WOMAN: THE AMERICAN HISTORY OF AN IDEA – Lillian Faderman and Dr. Heather Munro Prescott
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April 7, 2022 • 7:00 pm - 8:00 pmFREE
The Mark Twain House & Museum and the Charter Oak Cultural Center are excited to welcome Dr. Lillian Faderman, award winning gender and sexuality scholar, to discuss her new book WOMAN: THE HISTORY OF AN AMERICAN IDEA – hailed as the first comprehensive history of American women to capture the rich discoveries that have been made over the last half century. Faderman is joined in conversation by Dr. Heather Munro Prescott to explore the history behind the struggle to define womanhood in America.
What does it mean to be a “woman” in America? In WOMAN: THE AMERICAN HISTORY OF AN IDEA, Faderman traces the evolution of the meaning from Puritan ideas of God’s plan for women to the sexual revolution of the 1960s and its reversals to the impact of such recent events as #metoo, the appointment of Amy Coney Barrett to the Supreme Court, the election of Kamala Harris as vice president, and the transgender movement.
This wide-ranging 400-year history chronicles conflicts, retreats, defeats, and hard-won victories in both the private and the public sectors and shines a light on the often-overlooked battles of enslaved women and women leaders in tribal nations. Noting that every attempt to cement a particular definition of “woman” has been met with resistance, Faderman also shows that successful challenges to the status quo are often short-lived. As she underlines, the idea of womanhood in America continues to be contested.
FREE virtual event, although donations are gratefully accepted. Donations will be evenly split between the MTHM and Charter Oak Cultural Center.
Copies of WOMAN: THE AMERICAN HISTORY OF AN IDEA signed by the author are available for purchase through the Mark Twain Store; proceeds benefit The Mark Twain House & Museum. Books will be shipped after the event. We regret that we are NOT able to ship books outside the United States as it is cost-prohibitive to do so.
ABOUT THE AUTHOR:
Dr. Lillian Faderman is an internationally known scholar of lesbian and LGBT history and literature, as well as ethnic history and literature.
Faderman’s work has been translated into numerous languages, including German, Spanish, Italian, Japanese, Turkish, Czech, and Slovenian. Among her many honors are six Lambda Literary Awards, two American Library Association Awards, an Anisfield-Wolf Book Award, and several lifetime achievement awards for scholarship, including Yale University’s James Brudner Award, the Monette/Horwitz Award, the Publishing Triangle Award, the Golden Crown Literary Society Trailblazer Award, the ONE National Gay and Lesbian Archives Culture Hero Award, and the American Association of University Women’s Distinguished Senior Scholar Award.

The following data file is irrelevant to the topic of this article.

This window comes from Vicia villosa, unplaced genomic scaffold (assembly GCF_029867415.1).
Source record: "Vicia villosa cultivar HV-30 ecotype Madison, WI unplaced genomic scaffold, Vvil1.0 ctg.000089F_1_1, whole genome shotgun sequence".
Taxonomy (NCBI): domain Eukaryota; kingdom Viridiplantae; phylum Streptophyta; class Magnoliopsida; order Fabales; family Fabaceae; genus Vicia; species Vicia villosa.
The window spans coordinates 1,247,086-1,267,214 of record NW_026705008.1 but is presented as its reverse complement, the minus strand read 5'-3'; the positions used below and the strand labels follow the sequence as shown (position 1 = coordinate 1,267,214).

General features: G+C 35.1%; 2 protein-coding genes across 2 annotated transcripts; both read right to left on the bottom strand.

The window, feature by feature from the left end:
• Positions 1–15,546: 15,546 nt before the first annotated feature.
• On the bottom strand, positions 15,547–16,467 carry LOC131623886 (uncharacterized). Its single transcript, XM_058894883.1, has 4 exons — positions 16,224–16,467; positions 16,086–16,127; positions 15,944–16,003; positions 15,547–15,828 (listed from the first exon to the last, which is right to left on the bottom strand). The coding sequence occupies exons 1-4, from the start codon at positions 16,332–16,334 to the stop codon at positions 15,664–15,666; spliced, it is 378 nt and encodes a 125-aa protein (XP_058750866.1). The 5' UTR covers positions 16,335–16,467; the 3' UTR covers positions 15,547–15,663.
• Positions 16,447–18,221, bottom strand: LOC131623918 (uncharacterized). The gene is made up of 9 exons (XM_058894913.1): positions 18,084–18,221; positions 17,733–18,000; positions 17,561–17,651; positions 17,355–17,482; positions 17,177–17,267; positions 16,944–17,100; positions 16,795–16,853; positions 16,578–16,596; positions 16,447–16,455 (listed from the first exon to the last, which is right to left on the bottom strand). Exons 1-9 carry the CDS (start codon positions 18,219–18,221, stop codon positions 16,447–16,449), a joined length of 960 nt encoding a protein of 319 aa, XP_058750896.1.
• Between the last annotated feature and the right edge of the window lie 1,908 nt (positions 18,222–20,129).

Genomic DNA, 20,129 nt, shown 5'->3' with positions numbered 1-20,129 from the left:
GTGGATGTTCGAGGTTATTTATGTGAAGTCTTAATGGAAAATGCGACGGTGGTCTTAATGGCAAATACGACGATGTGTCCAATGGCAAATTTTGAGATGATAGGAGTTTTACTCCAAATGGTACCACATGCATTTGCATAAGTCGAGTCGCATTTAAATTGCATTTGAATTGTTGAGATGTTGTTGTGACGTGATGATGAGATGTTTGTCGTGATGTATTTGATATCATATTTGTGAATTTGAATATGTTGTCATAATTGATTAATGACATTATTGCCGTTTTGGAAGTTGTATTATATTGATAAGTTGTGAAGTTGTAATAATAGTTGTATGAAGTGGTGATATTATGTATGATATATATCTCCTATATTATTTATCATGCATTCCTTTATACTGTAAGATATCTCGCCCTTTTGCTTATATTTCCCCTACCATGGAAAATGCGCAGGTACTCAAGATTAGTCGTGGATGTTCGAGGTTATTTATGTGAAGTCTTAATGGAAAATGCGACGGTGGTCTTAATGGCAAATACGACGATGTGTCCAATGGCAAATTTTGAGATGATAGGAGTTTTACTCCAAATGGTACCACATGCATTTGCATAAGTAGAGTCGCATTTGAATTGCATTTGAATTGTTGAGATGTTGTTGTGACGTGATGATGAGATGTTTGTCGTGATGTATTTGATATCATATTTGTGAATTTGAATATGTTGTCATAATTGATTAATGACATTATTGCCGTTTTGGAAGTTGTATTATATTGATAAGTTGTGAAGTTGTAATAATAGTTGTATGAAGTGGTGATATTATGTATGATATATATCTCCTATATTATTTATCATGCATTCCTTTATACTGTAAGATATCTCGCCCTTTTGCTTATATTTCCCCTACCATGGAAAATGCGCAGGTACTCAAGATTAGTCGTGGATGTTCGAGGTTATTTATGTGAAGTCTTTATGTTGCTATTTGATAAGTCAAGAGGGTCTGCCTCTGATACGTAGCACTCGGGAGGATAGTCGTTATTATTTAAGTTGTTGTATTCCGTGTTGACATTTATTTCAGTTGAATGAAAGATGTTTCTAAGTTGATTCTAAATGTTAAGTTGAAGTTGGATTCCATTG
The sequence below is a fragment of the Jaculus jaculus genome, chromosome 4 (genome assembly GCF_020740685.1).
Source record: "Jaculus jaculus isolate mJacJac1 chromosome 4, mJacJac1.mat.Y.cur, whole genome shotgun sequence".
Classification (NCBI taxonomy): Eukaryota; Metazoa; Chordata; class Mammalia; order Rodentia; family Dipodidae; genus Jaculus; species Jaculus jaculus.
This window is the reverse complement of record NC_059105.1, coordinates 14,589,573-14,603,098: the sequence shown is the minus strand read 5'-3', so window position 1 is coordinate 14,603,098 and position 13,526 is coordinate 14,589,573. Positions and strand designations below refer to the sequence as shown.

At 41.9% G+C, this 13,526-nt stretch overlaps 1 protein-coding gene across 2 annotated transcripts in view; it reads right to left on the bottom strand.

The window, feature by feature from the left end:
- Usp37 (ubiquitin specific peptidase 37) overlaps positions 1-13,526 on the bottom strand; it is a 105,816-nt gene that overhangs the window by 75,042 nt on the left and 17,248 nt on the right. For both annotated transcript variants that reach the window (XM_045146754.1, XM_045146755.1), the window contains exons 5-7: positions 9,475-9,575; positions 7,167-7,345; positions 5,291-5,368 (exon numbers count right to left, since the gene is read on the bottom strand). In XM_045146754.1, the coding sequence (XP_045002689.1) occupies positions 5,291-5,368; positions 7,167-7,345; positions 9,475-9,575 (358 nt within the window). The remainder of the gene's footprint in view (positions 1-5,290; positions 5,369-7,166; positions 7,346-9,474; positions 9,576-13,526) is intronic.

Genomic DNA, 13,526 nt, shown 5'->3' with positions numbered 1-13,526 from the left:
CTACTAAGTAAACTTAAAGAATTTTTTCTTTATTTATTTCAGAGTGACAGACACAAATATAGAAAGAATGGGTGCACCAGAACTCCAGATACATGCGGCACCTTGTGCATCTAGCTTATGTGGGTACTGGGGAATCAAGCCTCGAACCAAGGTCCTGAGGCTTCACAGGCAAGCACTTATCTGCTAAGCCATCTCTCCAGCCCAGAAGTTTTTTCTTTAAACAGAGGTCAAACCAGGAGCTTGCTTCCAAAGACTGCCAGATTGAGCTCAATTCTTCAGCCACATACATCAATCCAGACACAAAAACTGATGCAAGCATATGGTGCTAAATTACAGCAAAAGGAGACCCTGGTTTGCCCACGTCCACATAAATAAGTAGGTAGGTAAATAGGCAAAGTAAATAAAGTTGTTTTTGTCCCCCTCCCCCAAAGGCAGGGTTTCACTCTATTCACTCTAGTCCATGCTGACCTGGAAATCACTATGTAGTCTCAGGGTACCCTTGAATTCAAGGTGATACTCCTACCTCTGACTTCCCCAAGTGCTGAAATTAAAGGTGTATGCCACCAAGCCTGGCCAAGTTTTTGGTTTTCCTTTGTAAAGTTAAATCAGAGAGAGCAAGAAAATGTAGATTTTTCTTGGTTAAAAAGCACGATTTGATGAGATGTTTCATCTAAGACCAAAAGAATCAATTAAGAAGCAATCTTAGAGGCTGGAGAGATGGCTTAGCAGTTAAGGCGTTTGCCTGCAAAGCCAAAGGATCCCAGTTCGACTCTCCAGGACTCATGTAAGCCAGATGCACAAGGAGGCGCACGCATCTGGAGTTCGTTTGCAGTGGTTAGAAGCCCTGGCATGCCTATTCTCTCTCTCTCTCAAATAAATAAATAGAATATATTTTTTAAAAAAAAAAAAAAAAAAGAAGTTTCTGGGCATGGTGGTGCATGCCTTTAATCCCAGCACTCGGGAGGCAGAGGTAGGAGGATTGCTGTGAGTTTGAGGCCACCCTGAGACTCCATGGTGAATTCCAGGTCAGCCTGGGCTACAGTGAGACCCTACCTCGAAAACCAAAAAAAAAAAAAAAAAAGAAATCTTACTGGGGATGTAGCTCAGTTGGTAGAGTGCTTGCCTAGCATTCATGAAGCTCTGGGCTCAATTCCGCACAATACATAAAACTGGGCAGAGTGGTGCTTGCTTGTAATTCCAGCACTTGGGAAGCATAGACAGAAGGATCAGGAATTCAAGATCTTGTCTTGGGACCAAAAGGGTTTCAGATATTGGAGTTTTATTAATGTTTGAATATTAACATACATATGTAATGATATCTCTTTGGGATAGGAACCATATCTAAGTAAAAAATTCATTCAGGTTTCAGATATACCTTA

ABOUT THE MODERATOR:
Dr. Prescott’s research and teaching interests include U.S. women’s history, history of medicine and public health, history of childhood, and disability history. Her first book, A Doctor of Their Own: The History of Adolescent Medicine, received the Will Solimene Award of Excellence in Medical Communication from the New England Chapter, American Medical Writers Association. Her most recent book is The Morning After: A History of Emergency Contraception, published by Rutgers University Press in 2011. She is currently working on a book on the a cultural history of Planned Parenthood Federation of America. She has also published articles on the history of medicine in the Bulletin of the History of Medicine, Journal of the History of Medicine and Allied Sciences, and Technology and Culture.
ABOUT THE CHARTER OAK CULTURAL CENTER
Charter Oak Cultural Center, a beautiful historic landmark and vibrant non-profit multi-cultural arts center, doing the work of social justice through the arts. Located in a historic building, the Cultural Center presents multi-cultural arts programming made accessible for free or at a very low cost, the organization provides completely free classes in the arts to 1000 underserved Hartford young people, works extensively with the homeless community, and presents performances and exhibits that bring to light the burning issues of our day.
Programs at The Mark Twain House & Museum are made possible in part by support from the Connecticut Department of Economic and Community Development, Office of the Arts, and the Greater Hartford Arts Council’s United Arts Campaign and its Travelers Arts Impact Grant program, with major support from The Travelers Foundation. For more information call 860-247-0998 or visit marktwainhouse.org.